|Ph.D Student||Poem-Kalogerakis Eilon|
|Subject||Radiative Cascades and Coherent Dynamics in Semiconductor|
|Department||Department of Physics||Supervisors||Professor Emeritus Eitan Ehrenfreund|
|Professor David Gershoni|
|Full Thesis text|
Quantum dots are artificial semiconductor nanostructures composed of nano-meter size regions of semiconductor material of one type embedded in a host material of another type. They localize both types of charge-carriers: electrons and holes, in all three dimensions. This results in a discrete energy level spectrum, similar to spectra of natural atoms. As such, quantum dots are considered as a possible venue for the implementation of quantum bits and quantum logic gates. This venue is particularly compatible with modern opto- and micro-electronics.
One of the advantages of quantum dots is that charge carriers can be generated in them optically. Electrons and holes can also recombine and emit light. The spectrum of the emitted light is composed of discrete lines, and the polarization of the emitted light is intimately related to the spins the recombining charge carriers.
In this thesis I present an experimental and theoretical study of the dynamics of charge carriers confined in single semiconductor quantum dots. To do so I measured time-resolved, polarization sensitive intensity cross-correlation functions between various pairs of spectral lines emitted from an optically excited single quantum dot. From the knowledge of the charge and spin configurations of the initial and final states of each spectral line, I was able to follow the temporal dependence of the system evolution between various many-carriers states.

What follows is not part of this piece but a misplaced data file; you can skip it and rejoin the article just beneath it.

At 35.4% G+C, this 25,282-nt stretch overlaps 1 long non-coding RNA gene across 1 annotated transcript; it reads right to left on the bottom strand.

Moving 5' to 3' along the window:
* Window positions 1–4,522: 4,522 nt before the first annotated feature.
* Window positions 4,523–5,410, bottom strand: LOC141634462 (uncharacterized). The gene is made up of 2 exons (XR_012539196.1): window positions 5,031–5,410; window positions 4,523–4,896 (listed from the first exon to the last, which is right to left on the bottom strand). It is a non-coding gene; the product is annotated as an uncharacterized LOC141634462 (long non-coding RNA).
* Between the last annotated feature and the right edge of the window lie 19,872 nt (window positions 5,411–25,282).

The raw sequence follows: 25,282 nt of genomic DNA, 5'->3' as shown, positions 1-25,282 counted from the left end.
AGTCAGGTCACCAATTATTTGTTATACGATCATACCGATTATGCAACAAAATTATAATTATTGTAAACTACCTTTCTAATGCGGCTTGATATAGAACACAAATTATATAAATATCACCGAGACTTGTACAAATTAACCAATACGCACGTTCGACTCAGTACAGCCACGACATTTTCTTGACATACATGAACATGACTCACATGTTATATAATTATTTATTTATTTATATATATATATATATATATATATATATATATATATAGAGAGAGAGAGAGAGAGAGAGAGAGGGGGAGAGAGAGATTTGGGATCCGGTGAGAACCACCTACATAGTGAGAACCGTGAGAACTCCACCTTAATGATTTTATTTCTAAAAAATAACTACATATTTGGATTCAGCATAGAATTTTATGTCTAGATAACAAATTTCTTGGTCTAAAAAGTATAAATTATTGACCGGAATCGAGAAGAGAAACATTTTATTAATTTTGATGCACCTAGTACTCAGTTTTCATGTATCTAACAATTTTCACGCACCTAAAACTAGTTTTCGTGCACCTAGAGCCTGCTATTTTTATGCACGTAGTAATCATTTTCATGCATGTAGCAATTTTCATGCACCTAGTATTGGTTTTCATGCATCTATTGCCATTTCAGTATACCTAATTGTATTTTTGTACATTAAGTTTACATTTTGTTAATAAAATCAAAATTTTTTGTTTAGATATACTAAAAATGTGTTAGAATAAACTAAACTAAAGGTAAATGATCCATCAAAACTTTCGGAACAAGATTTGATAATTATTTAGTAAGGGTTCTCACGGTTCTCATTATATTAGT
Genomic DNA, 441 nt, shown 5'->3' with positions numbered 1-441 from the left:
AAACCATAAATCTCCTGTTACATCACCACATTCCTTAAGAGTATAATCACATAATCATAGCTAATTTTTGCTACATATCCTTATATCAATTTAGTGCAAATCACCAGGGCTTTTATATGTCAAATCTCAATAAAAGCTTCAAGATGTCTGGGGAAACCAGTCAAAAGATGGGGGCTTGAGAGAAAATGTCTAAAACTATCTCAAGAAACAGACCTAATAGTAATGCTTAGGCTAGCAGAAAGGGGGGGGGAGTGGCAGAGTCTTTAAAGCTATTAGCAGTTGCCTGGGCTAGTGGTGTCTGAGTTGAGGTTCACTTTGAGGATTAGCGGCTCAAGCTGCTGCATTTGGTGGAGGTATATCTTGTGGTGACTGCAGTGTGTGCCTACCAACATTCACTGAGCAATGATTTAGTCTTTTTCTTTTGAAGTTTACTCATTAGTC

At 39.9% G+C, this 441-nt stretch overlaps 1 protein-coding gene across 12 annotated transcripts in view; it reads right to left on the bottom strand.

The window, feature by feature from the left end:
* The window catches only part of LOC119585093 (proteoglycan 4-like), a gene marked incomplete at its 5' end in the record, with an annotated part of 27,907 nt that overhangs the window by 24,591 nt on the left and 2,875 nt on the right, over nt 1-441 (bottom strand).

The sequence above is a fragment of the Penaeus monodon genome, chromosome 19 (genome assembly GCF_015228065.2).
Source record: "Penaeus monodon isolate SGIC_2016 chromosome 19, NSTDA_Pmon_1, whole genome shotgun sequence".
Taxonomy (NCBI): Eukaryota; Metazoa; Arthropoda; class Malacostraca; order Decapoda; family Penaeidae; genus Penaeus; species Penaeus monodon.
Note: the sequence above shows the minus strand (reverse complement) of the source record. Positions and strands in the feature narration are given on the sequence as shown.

Comparing the experimental results to classical or quantum rate equation models helped to shed new light on the dynamical processes that the carriers undergo, such as optically induced charging, spin scattering and spin dephasing.
Several new types of "radiative cascades", in which two photons from two different lines are emitted sequentially, were discovered and fully understood.
We showed that in some cases the intermediate states in these cascades are metastable, "spin-blockaded" from relaxation to the ground state, due to their different spin configurations.
This understanding enabled the measurement of the spin scattering rates of confined holes. It also enabled us to optically access, for the first time, "dark exciton" states, which cannot by themselves absorb or emit light. We showed that the formation of such excitons with a well-defined spin direction is heralded by the emission of a circularly polarized photon from a spin-blockaded metastable two-exciton state. Moreover, this discovery enabled us to follow the temporal evolution of the dark exciton's coherent spin precession. We did that by charge injection and subsequent time dependent detection of a polarized photon.